When it comes to Autoimmune Disease, understanding leaky gut – and nutrient deficiencies – is very important.
One reason why there are so many different symptoms of autoimmune disease, is that once you have leaky gut, also known as intestinal permeability, damaged cells in your intestines don’t produce the enzymes needed for proper digestion, and your body can’t absorb essential nutrients, which can often lead to hormone imbalances and a weakened immune system.
In many cases, leaky gut is caused by your diet, but leaky gut can also be caused by medications, including antibiotics, antacids, steroids or over-the-counter pain relievers like aspirin and acetaminophen, which can irritate the intestinal lining (the cheesecloth) and damage protective mucus layers. This irritation can start an autoimmune mechanism, or fuel an already existing problem.
To explain further, intestinal permeability is the space between two cells which allows certain molecules such as water and nutrients to pass through. This space closes to prevent toxic molecules from entering.
This can become a problem when the permeability increases, which is often seen in people with autoimmune diseases. When the permeability increases, the openings increase, allowing undigested food to filter through. The immune system then attacks these food particles which can lead to symptoms in the form of autoimmune diseases.
Getting the right nutrients can make a huge difference.
Perhaps one of the most important factors in controlling our health comes down to having the right ingredients. Just like you need to have the right ingredients when making a cake, our bodies need the proper ingredients to heal and be healthy. Our bodies come equipped with an innate capacity to heal. If you scrape your knee or get a paper cut, your body innately knows how to heal the wound, and eventually, it will disappear. Our bodies are very intelligent in healing but need the right tools to do so.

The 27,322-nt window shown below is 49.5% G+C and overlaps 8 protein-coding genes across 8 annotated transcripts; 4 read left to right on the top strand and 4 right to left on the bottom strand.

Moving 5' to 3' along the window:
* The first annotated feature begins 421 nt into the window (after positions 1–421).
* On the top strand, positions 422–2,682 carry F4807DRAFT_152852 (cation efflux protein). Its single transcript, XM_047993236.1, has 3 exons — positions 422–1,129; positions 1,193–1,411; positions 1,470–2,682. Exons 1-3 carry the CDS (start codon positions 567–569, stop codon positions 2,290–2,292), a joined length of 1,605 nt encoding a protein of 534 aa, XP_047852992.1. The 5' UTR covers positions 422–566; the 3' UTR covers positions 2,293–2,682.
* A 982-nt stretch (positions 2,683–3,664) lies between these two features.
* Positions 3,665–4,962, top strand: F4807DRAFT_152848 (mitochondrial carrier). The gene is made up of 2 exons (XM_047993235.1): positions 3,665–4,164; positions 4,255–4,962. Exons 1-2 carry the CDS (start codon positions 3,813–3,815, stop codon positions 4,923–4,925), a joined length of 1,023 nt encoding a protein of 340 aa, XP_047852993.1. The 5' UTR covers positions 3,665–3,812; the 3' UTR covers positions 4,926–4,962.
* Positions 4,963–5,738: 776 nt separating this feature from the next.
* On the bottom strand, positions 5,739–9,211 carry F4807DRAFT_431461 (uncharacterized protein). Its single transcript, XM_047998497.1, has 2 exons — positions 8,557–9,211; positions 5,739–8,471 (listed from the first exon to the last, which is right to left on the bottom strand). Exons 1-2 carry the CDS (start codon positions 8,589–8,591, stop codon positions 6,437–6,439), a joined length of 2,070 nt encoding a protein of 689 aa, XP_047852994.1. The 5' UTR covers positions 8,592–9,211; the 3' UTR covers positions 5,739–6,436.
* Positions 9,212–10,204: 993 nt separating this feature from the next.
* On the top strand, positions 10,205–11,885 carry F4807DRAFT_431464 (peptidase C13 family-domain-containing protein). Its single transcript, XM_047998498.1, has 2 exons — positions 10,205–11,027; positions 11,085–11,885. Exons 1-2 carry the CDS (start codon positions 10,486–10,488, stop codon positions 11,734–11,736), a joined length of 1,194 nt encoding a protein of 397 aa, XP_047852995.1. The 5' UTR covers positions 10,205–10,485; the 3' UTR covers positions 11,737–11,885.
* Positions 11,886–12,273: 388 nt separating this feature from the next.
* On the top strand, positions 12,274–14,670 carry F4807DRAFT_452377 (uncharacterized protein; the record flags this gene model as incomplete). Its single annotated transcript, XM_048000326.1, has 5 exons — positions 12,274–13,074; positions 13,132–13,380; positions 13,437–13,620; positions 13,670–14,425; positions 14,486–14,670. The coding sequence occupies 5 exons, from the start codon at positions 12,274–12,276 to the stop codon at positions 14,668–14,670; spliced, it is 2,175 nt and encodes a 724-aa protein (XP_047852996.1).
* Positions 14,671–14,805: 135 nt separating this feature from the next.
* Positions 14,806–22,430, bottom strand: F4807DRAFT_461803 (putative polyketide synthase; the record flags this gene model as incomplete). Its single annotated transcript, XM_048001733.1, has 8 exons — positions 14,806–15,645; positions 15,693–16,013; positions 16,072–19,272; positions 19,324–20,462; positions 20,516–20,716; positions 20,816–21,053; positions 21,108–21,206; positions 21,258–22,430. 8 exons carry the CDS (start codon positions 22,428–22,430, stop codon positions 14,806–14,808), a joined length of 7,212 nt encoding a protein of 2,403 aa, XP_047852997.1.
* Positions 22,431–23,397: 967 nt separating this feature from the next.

Nutrient deficiencies can come from simply not eating enough nutrient-rich foods, which is why a proper diet is extremely important. But they can also come from poor digestion. If you are not able to digest and absorb the nutrients from your food, it doesn’t matter how well you are eating. In order to have a good nutrient status, you need to not only consume the right foods but ensure that your gut is healthy and processing things appropriately.
Vitamin D is arguably the most important vitamin (also considered a prohormone) for immune system balance. Most people are deficient and do not get enough vitamin D from their diet or lifestyle to help support the very important role it plays when it comes to health.
Nutrient Therapy for General Support (Multivitamin/Multimineral)
In a perfect world, a multivitamin would be unnecessary. Unfortunately, in today’s modern society the majority of us are lacking sufficient intake of various necessary nutrients. Taking a good-quality multivitamin ensures that you are satisfying your vitamin and mineral requirements daily. It is crucially important when you have lupus or any disease process to ensure that your body has everything it needs to function optimally. Two important factors to consider are Vitamin D and Fish Oil.
It is recommended that lupus patients, especially, avoid sunlight, as many tend to have photosensitivity, and sunlight can flare up symptoms. This is a problem though, because our greatest source of D3 is from the sun, and D3 is potentially one of the most important nutrients for regulating your immune system. Most people with chronic conditions and inflammation, especially autoimmune patients, are low in vitamin D, probably because the body demands more during times of inflammation and immune upregulation. Supplementing with vitamin D is necessary for autoimmune patients and specifically in lupus as many people are forced to avoid the sun. (And remember, vitamin D needs vitamin K for absorption.)
Fish oil contains essential fatty acids including eicosapentaenoic acid (EPA) and docosahexaenoic acid (DHA). These omega-3 fatty acids are fundamental to help reduce inflammation in our bodies and have also been shown to dampen autoimmune disease. It is estimated up to 80 percent of the United States population is deficient in omega-3 fatty acids. A vegan source of omega-3 fatty acids includes algal oil. You can learn more about recommended supplements on our website: https://caplanhealthinstitute.com.
Balancing Th1 and Th2
It’s a delicate balancing act between Th1 and Th2. For simplicity’s sake, let’s picture the immune system like a balancing scale where both sides are supposed to balance out equally. The two sides of the scale represent the different types of immune cells being produced by the body. Although many, many more cells are involved, for the sake of this book, we are going to keep it simple by using Th1 (T helper 1) and Th2 (T helper 2) and Treg (T regulatory cell) to represent the cells of the immune system.